When it comes to creating safe, toxic-free classrooms, parents are leading the way.
They're regular moms and dads, whose concern for their children's future and well-being have pushed them to take extraordinary action:
People like Tamara Rubin — who responded to her children's lead poisoning by developing tools and resources for parents to test for and take action on lead in schools; and Lori Alper — whose petition to eliminate toxic phthalates from school supplies and lunch boxes has more than 60,000 signatures and the attention of the Wall Street Journal. (Have you signed yet?)
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Could you be one of these change-leading parents?
We think so! When I asked Lori about her journey to eco-advocacy, she explained that while living an organic, non-toxic lifestyle can directly affect personal health and well-being, it's our collective voice that brings about widespread change.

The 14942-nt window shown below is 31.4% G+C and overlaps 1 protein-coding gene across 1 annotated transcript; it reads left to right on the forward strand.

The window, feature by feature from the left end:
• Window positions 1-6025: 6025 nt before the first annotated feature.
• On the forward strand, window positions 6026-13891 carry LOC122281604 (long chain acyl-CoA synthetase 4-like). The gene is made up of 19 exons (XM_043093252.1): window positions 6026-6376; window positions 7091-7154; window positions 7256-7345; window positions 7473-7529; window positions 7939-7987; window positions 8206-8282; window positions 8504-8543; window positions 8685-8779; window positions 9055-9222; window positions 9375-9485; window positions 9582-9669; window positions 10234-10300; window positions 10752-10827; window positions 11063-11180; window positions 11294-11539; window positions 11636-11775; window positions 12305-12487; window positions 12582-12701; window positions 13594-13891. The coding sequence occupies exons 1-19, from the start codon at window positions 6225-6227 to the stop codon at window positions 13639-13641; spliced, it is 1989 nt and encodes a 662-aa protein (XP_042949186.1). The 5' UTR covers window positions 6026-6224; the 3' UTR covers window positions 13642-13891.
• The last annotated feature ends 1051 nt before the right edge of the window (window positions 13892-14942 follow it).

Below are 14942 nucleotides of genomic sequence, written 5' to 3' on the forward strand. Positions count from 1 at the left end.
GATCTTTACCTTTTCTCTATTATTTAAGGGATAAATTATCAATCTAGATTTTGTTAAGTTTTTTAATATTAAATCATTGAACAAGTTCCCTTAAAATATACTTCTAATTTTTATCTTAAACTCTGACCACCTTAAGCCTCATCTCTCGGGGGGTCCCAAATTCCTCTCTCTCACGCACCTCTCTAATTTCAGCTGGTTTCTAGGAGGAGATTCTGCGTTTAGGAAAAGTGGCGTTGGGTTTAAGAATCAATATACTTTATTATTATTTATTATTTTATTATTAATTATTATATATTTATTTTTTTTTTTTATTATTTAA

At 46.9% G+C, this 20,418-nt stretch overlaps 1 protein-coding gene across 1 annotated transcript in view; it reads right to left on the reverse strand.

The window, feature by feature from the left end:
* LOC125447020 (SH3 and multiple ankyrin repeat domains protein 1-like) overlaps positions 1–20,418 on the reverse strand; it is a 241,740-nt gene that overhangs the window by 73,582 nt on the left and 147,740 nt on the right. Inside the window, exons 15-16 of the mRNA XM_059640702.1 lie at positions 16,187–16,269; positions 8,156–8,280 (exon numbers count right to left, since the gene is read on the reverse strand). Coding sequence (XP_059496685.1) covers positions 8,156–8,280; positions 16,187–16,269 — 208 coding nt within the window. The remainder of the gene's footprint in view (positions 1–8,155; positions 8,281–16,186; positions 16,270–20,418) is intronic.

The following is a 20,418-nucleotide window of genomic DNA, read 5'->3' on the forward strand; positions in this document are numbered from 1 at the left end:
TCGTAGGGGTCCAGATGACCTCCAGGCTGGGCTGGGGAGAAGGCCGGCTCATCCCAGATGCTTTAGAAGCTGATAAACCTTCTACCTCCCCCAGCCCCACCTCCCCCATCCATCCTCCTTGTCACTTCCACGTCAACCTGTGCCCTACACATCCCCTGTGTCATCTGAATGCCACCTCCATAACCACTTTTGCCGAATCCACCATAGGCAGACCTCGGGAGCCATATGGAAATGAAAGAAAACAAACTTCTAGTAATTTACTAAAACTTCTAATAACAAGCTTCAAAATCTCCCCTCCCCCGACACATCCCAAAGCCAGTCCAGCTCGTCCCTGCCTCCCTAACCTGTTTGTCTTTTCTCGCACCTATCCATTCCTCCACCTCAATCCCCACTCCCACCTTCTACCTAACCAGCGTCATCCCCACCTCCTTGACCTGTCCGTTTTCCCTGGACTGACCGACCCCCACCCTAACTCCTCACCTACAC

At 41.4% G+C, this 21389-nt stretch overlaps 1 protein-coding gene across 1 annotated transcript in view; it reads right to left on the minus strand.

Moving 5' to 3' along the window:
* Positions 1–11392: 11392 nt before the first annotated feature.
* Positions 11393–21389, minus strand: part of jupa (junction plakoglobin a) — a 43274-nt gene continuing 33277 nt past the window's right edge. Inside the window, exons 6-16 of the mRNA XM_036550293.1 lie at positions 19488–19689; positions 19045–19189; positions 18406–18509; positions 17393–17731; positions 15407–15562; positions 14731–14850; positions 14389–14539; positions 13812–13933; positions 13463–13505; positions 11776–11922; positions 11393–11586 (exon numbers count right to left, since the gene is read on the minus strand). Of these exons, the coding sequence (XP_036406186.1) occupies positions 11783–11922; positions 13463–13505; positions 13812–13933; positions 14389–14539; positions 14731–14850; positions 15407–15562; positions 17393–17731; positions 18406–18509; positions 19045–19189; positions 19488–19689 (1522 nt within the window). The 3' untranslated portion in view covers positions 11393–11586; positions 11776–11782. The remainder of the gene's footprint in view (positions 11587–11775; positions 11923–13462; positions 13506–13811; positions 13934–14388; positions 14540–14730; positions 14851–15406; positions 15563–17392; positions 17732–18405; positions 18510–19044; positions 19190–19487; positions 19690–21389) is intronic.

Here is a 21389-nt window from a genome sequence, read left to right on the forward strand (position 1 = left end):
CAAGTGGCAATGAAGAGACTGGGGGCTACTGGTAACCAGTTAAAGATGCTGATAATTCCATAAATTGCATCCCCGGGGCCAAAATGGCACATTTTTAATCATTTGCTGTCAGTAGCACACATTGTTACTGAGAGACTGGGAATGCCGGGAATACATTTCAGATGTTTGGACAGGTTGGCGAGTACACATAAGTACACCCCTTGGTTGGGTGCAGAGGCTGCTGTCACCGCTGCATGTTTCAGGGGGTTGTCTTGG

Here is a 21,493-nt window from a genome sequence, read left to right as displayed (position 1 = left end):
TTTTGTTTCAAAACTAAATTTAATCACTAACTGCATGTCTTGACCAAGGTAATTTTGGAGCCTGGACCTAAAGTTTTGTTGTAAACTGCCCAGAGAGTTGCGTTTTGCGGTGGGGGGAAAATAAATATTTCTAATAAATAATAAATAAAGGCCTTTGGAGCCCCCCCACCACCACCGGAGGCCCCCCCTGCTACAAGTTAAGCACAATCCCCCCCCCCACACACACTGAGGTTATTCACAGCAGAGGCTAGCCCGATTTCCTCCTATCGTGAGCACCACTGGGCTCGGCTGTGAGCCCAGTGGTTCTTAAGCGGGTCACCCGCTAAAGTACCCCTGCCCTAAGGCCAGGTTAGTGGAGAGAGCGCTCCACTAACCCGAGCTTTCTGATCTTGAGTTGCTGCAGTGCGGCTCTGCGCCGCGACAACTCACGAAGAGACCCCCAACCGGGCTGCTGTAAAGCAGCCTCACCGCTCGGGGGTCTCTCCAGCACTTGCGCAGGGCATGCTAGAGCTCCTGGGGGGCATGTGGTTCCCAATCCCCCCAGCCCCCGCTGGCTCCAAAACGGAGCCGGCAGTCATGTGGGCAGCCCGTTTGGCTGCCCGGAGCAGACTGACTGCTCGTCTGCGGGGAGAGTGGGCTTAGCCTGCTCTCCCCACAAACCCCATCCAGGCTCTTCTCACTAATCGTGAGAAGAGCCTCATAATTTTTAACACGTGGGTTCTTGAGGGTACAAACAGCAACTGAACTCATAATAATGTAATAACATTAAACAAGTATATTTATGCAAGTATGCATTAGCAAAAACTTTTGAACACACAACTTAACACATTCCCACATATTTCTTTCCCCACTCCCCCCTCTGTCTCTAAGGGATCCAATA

What would you do to keep your kids safe at school?
Make it a better back to school! Talk to teachers, school administrators and/or the parent advisory council about detoxifying your kids' classroom:
1. Take care of the air. An open window or air-cleansing plant helps create a healthier classroom.
3. Declare school a scent-free zone. Kids as young as eight are using cosmetics (like hairspray, deodorant and lip gloss) loaded with fragrance, which is associated with rising asthma and other childhood respiratory conditions in North America.
4. Ditch antibacterial soaps. Many antibacterial soaps contain triclosan, a Dirty Dozen ingredient to avoid. According the Health Canada, plain soap and water is the most effective (and safest) choice for school bathrooms.
It starts with each of us, but takes a community! The Green Moms Collective has ten tweetable tips you can share to spread the word and lead the change.
As important as what's in the classroom, is what our kids put on before they get there.
Teens — and even pre-teens — are using cosmetics. Help the kids choose products free of the dirty dozen. Adria Vasil (Ecoholic) has some great lip gloss recommendations and our brigade homeopath, Kelli Christine Ewing, promises this DIY deodorant really works!
Tovah Paglaro, a fellow Queen of Green